Wireless LAN Solutions Features & Capabilities
- Merchant Silicon
- Zero-Touch Provisioning
- Layer 7 Visibility
- Access Point (AP)
- Automated Backups and Alerts
- Real-Time Security Monitoring
- Wide Access Network
Networks are created by connecting nodes (usually individual computers or printers) to each other using a central hub, which processes and distributes information. LAN stands for Local Access Network, meaning all of the nodes are in the same general location, like a building or campus. For locations that are further apart, users connect to a WAN, or Wide Access Network.
On-premises WLAN is the best choice when it comes to performance and overall quality because it offers the most consistent connection. It is also the most customizable, with more flexible options for network design and deployment.
Vendors of on-premises WLAN offer hardware tailored to a company’s needs, like custom wireless chips and specialized antennas. To ensure consistency, sellers and resellers refer to the new pieces as “merchant silicon,” meaning they are created based on industry standards and do not vary between vendors. The hardware improves performance and wireless stability, but it does increase costs significantly.
On-premises WLAN provides support for existing wi-fi hardware, which can help ease the transition from a wired system. However, any hardware must be managed locally, meaning IT support is needed in each location to adjust settings, perform maintenance and install updates. This can create significant issues for companies working between multiple branches.
For companies looking to connect multiple branches, cloud WLAN offers a way to manage them all from a single location. Many cloud vendors provide tools like automatic updates, simplified backups, and alerts that make it easier for one IT vendor to support multiple sites.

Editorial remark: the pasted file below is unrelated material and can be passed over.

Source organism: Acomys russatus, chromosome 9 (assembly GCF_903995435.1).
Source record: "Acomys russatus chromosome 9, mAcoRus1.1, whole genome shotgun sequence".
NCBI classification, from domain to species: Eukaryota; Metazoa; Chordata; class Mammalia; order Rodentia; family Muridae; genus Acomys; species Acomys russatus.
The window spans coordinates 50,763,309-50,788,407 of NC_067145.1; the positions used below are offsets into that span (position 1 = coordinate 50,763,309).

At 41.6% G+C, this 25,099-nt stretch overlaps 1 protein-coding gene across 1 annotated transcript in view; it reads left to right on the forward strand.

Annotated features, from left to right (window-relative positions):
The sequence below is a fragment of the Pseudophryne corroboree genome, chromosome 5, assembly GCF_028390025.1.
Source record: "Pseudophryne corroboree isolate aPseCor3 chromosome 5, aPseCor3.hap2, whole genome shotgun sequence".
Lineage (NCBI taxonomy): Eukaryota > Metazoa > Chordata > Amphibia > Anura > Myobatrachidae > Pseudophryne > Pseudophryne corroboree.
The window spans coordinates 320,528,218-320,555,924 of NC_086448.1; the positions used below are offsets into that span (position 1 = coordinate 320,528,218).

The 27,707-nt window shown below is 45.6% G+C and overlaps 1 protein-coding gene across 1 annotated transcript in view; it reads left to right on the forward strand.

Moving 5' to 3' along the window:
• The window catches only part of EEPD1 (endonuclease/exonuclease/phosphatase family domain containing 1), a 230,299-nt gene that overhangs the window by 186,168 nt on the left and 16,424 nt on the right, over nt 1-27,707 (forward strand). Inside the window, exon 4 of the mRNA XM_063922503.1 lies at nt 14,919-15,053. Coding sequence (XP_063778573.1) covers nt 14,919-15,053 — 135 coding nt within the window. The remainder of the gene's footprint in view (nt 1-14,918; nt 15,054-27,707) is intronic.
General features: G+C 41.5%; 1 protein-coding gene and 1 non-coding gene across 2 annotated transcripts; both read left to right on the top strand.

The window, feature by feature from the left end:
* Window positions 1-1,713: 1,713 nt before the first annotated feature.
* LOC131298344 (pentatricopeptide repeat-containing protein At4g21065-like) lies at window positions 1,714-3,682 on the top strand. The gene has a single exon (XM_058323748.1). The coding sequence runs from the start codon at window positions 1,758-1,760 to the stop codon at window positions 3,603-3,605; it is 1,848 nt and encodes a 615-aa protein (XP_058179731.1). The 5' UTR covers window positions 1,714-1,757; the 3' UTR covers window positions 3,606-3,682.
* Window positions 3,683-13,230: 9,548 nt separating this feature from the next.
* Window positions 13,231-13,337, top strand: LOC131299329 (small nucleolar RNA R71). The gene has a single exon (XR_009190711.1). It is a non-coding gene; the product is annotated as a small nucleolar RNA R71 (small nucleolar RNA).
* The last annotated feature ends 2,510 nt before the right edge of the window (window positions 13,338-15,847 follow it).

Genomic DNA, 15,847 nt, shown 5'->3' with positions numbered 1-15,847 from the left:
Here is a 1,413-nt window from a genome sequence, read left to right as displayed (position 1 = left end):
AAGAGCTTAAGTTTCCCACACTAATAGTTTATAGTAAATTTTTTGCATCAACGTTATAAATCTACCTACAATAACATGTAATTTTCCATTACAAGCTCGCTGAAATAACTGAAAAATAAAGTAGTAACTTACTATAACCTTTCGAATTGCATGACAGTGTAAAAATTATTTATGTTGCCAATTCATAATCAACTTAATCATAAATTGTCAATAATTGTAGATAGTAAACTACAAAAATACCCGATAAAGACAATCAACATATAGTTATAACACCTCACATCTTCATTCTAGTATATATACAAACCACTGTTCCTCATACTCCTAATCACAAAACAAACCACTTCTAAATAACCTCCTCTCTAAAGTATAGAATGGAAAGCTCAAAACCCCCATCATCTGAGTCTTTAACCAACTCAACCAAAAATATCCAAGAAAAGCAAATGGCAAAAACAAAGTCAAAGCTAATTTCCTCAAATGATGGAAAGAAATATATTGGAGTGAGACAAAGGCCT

One important feature of a cloud-based system is Layer 7 visibility, meaning that user data can be categorized by application. This allows users to limit bandwidth from non-essential applications and optimize network performance for more critical functions.
Cloud WLAN relies on an internet connection for network access, removing the hardware limitations of on-premises WLAN. To make matters even easier, some cloud WLAN equipment comes with zero-touch provisioning, meaning the vendor pre-configures the network settings before hardware is shipped. Once it arrives, the equipment essentially installs itself.
Cloud WLAN does offer more management options than the on-premises version, but there are definite limitations when it comes to performance. Since the cloud relies on an internet connection, service interruptions and outages can have a huge impact.
Physical barriers can also disrupt a cloud WLAN network. Typical workplace obstructions like cubicles and drywall should not be an issue, but setups in warehouses, retail outlets and outdoor spaces may require additional hardware and software.
Wireless networks require more security than a wired system. One way to secure a cloud WLAN system is to install a third radio frequency (RF). Most WLAN systems only utilize two access points for communication (one at 2.4 GHz and one at 5GHz), but a third frequency would allow for real-time security monitoring.
Companies should also consider how application and cloud data is stored. Any data that is stored locally can still be accessed in case of a WAN (wide access network) failure. However, any data stored remotely will be inaccessible if the WAN network fails. Companies working with sensitive information should consider a WAN redundancy for critical sites.
Determining the full price of a WLAN network setup is difficult to determine because it has a lot of moving parts, including routers ($60-$250), access points ($30-$300), security gateways ($127-$300) and switches ($70-$1000+). Most vendors also require an annual subscription, based on the number of APs in the network (usually $100-$250 a year). Depending on hardware capabilities and network complexity, prices vary widely.
Security features can be an added expense. Companies can add an a la carte option to their existing network, but the most cost effective option is to choose a vendor that offers end-to-end network infrastructure.